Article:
Ericsson and Google Cloud have further expanded their partnership with the former offering its Cloud RAN (radio access network) solution on the latter’s distributed cloud – and an additional benefit for operations improving their AI and automation capabilities.
Google Distributed Cloud (GDC) enables the opportunity to extend Google Cloud’s infrastructure and services to the edge, while Google Distributed Cloud Edge (GDC Edge) is a fully managed offering which enables CSPs to run 5G core and RAN functions at the edge.
In this instance, the on-premises GDC Edge is managed through a dedicated secure connection between on-prem hardware and the cloud, ensuring ‘the clear path for CSPs toward the implementation of a fully hybrid cloud solution for RAN’. Among the use cases available to CSPs running Ericsson Cloud RAN on GDC Edge include utilising Vertex AI, Google Cloud’s unified machine learning platform, BigQuery, and other cloud services, to improve the usability of massive data sets being provided by cloud RAN applications.
The two companies have already demonstrated the full implementation of Ericsson’s virtual distributed unit (vDU) and virtualised central unit (vCU) on GDC Edge, with the solution live in the Ericsson Open Lab in Ottawa. There is ‘joint ambition for market development’, as Ericsson put it.
From an operator standpoint, the move towards cloud-based and cloud-native architectures has become inevitable for advancing security, scalability, and wider digital transformation initiatives. The increasing prevalence of open source software in networking environments has fuelled innovation in the RAN space, with the market opportunity for cloud-native open RAN – in which operators can mix suppliers – opening up across the stack, from 5G to the network edge.
Yet in spite of this, the cloudy forecast has not been as substantial as originally thought. Last month analyst Dell’Oro Group reduced its forecast on 5G workloads moving to the public cloud, projecting that hyperscale cloud providers will capture 9% of 5G standalone (5G SA) workloads by 2027.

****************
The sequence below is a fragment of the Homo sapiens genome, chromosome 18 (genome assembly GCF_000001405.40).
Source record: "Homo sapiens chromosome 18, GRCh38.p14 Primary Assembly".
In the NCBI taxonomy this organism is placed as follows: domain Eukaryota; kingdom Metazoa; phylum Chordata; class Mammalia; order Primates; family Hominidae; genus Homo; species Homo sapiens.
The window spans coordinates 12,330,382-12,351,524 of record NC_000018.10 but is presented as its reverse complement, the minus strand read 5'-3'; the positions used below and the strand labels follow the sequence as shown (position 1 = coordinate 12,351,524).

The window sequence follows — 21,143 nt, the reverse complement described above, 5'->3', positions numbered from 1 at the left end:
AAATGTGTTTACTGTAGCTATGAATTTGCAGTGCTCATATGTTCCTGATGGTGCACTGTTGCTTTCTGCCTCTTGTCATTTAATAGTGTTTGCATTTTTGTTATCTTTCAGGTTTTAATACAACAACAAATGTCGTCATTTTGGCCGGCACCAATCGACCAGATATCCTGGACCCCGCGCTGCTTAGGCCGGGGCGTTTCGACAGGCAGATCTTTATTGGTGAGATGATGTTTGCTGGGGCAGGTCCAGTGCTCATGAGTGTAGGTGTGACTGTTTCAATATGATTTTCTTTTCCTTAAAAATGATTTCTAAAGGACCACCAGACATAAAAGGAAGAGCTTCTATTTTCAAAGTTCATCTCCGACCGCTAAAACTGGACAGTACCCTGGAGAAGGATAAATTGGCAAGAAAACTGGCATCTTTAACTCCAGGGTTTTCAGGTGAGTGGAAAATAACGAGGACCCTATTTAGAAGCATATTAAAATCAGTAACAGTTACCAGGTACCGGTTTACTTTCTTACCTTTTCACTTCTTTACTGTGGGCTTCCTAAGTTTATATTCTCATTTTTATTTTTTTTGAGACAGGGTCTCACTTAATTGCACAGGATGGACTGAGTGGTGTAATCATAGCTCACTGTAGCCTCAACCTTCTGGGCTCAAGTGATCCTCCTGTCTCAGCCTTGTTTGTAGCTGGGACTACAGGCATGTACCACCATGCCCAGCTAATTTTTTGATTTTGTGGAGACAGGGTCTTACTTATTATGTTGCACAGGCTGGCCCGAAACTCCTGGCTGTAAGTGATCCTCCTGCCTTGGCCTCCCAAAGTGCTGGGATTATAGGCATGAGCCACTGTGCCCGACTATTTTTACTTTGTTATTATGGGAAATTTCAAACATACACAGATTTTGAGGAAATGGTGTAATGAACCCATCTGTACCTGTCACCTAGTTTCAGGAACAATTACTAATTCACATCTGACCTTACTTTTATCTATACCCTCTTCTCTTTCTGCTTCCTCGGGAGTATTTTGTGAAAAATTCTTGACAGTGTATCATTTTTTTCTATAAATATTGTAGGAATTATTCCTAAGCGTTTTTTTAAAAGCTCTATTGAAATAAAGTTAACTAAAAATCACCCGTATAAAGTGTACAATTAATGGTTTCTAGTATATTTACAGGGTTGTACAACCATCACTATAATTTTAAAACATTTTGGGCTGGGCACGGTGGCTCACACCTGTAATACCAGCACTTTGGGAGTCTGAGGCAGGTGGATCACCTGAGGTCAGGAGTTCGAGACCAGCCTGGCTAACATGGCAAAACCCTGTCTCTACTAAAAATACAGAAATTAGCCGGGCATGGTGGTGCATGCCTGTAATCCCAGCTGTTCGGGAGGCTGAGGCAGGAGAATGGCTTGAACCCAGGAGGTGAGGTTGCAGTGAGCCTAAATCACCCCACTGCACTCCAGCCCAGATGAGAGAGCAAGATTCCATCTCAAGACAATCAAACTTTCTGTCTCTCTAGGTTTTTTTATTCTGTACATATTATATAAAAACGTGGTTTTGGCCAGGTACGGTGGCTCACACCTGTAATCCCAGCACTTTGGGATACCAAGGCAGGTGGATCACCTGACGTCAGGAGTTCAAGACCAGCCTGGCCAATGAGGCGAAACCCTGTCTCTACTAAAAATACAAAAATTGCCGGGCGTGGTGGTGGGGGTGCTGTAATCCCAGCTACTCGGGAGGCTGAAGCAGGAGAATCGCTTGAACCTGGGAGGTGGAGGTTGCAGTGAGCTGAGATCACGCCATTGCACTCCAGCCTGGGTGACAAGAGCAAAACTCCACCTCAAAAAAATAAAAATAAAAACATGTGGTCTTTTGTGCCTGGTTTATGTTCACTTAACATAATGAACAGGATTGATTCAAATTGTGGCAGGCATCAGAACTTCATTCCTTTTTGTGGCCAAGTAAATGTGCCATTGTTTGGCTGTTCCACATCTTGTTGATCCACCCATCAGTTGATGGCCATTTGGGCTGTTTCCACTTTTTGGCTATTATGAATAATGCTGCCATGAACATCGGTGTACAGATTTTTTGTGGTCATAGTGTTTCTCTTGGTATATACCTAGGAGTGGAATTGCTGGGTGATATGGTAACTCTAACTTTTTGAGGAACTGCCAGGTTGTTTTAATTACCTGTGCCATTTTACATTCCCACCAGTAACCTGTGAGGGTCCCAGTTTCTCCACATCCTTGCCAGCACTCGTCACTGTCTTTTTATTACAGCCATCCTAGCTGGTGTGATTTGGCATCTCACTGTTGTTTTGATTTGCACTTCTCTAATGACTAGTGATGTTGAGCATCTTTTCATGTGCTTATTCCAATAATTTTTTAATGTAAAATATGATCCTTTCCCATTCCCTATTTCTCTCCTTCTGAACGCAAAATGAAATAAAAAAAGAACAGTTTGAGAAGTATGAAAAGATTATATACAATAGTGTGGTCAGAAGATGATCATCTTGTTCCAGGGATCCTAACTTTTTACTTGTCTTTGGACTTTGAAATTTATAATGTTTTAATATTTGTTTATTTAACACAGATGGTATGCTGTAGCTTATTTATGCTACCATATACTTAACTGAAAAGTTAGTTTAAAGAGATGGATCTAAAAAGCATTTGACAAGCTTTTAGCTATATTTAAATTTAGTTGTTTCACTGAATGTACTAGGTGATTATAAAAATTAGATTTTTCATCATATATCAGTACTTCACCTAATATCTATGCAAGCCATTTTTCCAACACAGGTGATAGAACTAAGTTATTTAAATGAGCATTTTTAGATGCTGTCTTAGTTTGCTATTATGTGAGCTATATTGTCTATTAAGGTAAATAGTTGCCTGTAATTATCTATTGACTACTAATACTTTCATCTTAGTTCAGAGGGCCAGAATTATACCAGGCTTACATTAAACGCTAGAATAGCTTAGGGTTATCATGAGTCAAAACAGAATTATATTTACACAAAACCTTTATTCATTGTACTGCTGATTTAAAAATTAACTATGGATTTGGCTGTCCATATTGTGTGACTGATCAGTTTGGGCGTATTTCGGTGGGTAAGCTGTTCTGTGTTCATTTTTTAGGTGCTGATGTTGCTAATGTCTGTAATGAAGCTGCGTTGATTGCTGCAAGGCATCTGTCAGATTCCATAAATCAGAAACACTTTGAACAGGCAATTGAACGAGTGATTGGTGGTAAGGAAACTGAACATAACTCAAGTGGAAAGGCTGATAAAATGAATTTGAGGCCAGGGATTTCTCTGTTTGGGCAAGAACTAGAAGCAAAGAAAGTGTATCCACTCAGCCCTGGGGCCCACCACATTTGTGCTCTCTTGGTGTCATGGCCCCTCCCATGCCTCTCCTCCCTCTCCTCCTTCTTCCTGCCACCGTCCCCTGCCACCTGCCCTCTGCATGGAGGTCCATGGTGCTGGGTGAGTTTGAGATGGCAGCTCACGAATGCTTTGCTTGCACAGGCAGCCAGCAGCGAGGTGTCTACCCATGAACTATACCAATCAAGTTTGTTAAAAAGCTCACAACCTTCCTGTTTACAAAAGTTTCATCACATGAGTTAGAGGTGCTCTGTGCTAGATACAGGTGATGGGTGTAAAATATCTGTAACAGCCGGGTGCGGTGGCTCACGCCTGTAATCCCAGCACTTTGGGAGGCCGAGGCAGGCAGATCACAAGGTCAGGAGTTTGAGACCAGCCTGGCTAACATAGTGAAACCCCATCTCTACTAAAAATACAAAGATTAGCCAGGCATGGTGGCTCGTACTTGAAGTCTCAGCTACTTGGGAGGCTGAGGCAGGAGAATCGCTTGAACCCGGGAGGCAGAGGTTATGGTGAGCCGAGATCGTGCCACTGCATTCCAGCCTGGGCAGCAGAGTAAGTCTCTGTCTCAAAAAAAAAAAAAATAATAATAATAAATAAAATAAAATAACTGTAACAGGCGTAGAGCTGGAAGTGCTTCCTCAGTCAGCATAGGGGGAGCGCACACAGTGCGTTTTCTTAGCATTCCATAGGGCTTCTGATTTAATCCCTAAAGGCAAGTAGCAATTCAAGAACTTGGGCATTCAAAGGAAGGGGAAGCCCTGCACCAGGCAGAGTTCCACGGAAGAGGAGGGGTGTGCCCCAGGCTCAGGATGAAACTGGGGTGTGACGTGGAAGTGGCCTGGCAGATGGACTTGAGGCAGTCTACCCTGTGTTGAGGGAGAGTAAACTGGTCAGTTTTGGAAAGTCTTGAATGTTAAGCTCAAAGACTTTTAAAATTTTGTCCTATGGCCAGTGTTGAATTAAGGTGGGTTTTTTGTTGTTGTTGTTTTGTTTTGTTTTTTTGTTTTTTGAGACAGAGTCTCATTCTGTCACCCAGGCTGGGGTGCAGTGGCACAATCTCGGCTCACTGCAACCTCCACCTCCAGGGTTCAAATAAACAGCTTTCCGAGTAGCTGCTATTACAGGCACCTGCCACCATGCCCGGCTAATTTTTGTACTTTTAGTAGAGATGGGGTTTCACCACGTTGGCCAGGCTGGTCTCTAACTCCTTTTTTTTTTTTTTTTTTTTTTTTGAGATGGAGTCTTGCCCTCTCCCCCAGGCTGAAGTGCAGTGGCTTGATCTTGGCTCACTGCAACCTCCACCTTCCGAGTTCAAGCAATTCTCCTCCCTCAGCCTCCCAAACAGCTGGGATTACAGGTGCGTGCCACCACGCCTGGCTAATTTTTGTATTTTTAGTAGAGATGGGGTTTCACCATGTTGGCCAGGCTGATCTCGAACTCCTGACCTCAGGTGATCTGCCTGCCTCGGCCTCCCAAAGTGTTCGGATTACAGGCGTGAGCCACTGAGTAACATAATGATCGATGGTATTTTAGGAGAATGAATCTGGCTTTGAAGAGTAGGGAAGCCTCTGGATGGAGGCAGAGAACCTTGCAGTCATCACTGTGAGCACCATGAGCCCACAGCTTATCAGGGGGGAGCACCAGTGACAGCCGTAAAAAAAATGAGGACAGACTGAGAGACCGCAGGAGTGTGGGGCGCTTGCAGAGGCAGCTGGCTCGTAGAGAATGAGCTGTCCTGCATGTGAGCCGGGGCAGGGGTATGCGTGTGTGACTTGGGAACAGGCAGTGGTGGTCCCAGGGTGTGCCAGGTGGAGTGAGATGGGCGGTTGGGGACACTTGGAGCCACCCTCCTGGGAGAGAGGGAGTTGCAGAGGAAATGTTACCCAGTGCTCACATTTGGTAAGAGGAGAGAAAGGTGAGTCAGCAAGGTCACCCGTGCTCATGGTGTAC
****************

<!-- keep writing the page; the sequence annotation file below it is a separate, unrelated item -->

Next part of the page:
Offerings such as Ericsson Cloud RAN on Google Distributed Cloud therefore aim to hit a sweet spot for operators who want the benefits of cloud but retaining control of their own data centres.
Ericsson’s Cloud RAN is not technically open RAN, and while the company is an ‘active participant’ in the O-RAN Alliance there is a school of thought that open RAN could be a serious threat to traditional vendors’ networks businesses. Fredrik Jejdling, EVP and head of business area networks at Ericsson, told Light Reading earlier this year that the company’s stance on open RAN was a ‘big, complex question.’
Yet the company is making the right noises on this. Cloud RAN is described as infrastructure agnostic, allowing RAN applications to be deployed on any infrastructure chosen by the CSP. Ericsson said it was ‘continuously collaborating with ecosystem partners and adapting its Cloud RAN applications to work on different infrastructures and configurations.’
“This partnership enables us to deepen and expand our valuable collaboration with Google Cloud, and it opens new opportunities for operators to utilise the benefits of cloud-native solutions and automation,” said Mårten Lerner, head of product line Cloud RAN at Ericsson.
“Ericsson remains committed to ensuring the adaptability of its Cloud RAN applications on diverse cloud infrastructures, offering operators enhanced flexibility and choice in deploying Cloud RAN as well as supporting the evolving hybrid cloud architectures together with Google Cloud.”
You can read the full release here.
Update September 26: Ericsson has since made further moves with regard to open RAN by publishing a release which ‘underlines its commitment to lead the industrialisation of open RAN and bring the benefits of cloud-based open network architecture to the industry.’ “Ericsson believes that future networks need to be increasingly resilient, open, sustainable, and intelligent,” the company said in a statement. “Open RAN plays an important role in achieving this vision, and Ericsson is leading the industrialisation of the three pillars of open RAN: cloudification, open fronthaul and open management for network programmability.”
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